I am wondering why the directory (subpackage) that holds submodules in a python package shows up as a symbol when the package is imported. For instance, if I have this package:

PyModTest/                        Top-level package
          __init__.py             Initialize the package
          Source/                 Subpackage holding source files
                 WildMod.py        Submodule containing a function: 'WildFunc'

where the top level __init__.py looks like this:

#!/usr/bin/env python

from Source.WildMod import WildFunc

and, for completeness' sake, the lower level __init__.py looks like this:

#!/usr/bin/env python

__all__ = ["WildMod"]

OK, so now I open up the interpreter, import the module, and look at the symbols:

>>> import PyModTest
>>> dir(PyModTest)
['Source', 'WildFunc', '__builtins__', '__doc__', '__file__', '__name__', '__package__', '__path__']

SEE, the 'Source' module shows up, even though I never specifically imported it!

The only symbol (besides the private ones) that I want to see is my 'WildFunc'. Is there any way to hide the 'Source' package?

up vote 6 down vote accepted

Two things to note here:

  • In Python, modules are actual objects, and the dot that appears between their names represents an actual attribute access
  • You are doing a relative import, meaning that Source is actually PyModTest.Source (thanks to TokenMacGuy for pointing this out)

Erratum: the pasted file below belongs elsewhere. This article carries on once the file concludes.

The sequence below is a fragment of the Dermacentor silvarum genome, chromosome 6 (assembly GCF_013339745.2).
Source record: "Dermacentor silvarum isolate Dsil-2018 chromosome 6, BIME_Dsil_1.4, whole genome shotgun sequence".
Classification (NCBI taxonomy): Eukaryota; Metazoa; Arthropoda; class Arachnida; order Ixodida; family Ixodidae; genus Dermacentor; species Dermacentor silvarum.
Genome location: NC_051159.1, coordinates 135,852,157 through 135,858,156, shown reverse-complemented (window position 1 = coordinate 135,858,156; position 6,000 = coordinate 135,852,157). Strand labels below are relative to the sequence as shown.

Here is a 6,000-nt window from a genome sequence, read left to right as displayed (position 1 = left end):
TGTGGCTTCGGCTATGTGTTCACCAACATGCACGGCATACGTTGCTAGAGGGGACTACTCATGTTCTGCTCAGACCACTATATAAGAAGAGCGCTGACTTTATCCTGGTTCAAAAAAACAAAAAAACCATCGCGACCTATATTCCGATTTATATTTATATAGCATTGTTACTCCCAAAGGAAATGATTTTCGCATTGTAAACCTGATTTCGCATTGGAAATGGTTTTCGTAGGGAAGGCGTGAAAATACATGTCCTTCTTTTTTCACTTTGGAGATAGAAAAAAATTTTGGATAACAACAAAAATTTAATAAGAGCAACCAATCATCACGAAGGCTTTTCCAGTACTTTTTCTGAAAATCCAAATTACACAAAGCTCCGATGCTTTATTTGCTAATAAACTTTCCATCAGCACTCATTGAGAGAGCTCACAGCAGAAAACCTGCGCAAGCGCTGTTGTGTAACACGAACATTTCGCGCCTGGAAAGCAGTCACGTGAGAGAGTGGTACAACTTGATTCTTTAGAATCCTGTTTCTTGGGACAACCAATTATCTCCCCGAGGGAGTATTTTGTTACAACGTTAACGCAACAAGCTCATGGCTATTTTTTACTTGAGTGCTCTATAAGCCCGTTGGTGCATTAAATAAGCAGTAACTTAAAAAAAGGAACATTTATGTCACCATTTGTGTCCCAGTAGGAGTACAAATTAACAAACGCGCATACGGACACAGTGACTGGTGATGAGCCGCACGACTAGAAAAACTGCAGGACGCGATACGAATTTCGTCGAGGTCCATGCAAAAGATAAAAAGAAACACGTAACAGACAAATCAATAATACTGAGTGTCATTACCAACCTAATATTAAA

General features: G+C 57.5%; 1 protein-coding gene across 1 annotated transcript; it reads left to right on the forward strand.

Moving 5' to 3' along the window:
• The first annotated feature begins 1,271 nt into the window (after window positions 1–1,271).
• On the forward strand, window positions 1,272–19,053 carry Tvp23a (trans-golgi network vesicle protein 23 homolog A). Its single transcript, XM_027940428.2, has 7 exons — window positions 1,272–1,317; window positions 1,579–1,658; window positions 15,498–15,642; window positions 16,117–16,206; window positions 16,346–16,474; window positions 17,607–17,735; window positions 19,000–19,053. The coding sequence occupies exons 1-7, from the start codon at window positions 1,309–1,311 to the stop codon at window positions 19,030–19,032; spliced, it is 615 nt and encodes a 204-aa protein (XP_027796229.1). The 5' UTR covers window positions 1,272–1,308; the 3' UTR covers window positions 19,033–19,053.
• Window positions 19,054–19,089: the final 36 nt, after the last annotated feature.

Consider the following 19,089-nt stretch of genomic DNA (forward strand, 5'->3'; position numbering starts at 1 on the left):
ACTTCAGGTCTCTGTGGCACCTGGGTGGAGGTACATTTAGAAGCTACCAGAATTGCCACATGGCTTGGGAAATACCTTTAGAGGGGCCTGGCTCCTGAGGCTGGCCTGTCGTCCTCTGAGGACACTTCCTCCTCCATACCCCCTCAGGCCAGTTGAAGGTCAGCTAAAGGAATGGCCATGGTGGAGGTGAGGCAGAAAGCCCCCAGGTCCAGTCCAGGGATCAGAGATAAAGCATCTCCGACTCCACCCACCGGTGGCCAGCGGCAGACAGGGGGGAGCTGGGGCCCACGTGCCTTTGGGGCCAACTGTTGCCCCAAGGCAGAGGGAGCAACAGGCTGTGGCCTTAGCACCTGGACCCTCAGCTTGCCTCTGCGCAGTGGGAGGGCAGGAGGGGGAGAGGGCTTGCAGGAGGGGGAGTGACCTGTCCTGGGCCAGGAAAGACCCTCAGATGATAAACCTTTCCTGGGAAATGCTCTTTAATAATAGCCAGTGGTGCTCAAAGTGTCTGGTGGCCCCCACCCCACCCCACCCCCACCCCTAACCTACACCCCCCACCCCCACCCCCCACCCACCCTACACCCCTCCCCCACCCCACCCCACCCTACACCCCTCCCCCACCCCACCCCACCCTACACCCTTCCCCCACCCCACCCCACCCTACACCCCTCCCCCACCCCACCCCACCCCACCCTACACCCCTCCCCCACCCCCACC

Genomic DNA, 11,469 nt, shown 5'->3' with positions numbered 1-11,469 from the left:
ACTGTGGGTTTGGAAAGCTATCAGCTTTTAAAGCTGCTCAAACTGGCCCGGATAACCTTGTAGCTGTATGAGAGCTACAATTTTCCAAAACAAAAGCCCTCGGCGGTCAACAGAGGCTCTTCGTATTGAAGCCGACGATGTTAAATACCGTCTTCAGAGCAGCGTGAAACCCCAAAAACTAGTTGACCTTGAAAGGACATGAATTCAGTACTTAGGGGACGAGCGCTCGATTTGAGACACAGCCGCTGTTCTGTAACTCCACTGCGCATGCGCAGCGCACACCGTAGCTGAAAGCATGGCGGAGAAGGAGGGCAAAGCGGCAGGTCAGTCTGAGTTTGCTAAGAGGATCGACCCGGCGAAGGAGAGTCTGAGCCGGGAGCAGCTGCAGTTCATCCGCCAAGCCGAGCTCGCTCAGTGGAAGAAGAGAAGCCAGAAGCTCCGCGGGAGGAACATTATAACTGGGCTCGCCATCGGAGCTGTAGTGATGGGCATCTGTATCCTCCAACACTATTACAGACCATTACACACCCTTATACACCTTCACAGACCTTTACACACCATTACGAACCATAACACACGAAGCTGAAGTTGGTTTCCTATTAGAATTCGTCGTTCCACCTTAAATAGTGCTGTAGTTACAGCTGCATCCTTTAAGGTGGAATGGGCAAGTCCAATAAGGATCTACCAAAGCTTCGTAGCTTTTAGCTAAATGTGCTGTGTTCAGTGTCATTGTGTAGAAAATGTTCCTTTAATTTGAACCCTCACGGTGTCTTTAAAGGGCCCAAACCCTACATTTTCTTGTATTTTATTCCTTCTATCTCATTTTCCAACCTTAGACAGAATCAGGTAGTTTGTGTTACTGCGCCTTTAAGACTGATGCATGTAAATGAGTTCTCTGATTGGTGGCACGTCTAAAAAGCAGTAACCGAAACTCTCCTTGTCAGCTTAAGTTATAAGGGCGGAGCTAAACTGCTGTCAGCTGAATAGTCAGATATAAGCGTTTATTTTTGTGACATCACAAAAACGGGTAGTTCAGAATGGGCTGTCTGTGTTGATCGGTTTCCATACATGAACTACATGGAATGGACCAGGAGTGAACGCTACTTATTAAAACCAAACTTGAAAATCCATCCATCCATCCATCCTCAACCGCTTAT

So: in order to import PyModTest.Source.WildMod.WildFunc, Python has to

  1. import PyModTest (which was already done by you)
  2. check and see if it has an attribute called Source, and if not, create the attribute by importing it from PyModTest/Source/__init__.py
  3. check and see if that has an attribute called WildMod, and if not, create the attribute by importing it from PyModTest/Source/WildMod.py
  4. check and see if that has an attribute called WildFunc (which it does)

Some relevant details are discussed in PEP 302 and in the Python language reference.

Deeper down in the mechanism, a dotted name import is split up by its components. For "import spam.ham", first an "import spam" is done, and only when that succeeds is "ham" imported as a submodule of "spam".

If you don't want to have a variable named Source, that's easy to fix: just del Source after you import the function. But bear in mind that it will prevent any code that runs later on from accessing PyModTest.Source.<anything> (except for WildFunc, since you have saved a reference to that). I would definitely suggest just ignoring the reference to Source, not deleting it, since it's not hurting anything.

  • Awesome, that makes sense. Thanks for the suggestion on the 'del Source' :) – rokuingh Dec 17 '11 at 1:02
  • 2
    Source is a subpackage of PyModTest, the implicit import is silently transformed into from PyModTest.Source import ..., and so the Source module must be added as an attribute of the PyModTest module. If Source had been found outside the PyModTest package (unlikely, subpackages take precedence over sys.path), this would not have occured. To avoid confusing yourself and others, always prefer absolute imports. – SingleNegationElimination Dec 17 '11 at 1:58
  • @TokenMacGuy: ah, good catch. Somehow I missed the fact that this was a relative import. – David Z Dec 17 '11 at 2:23

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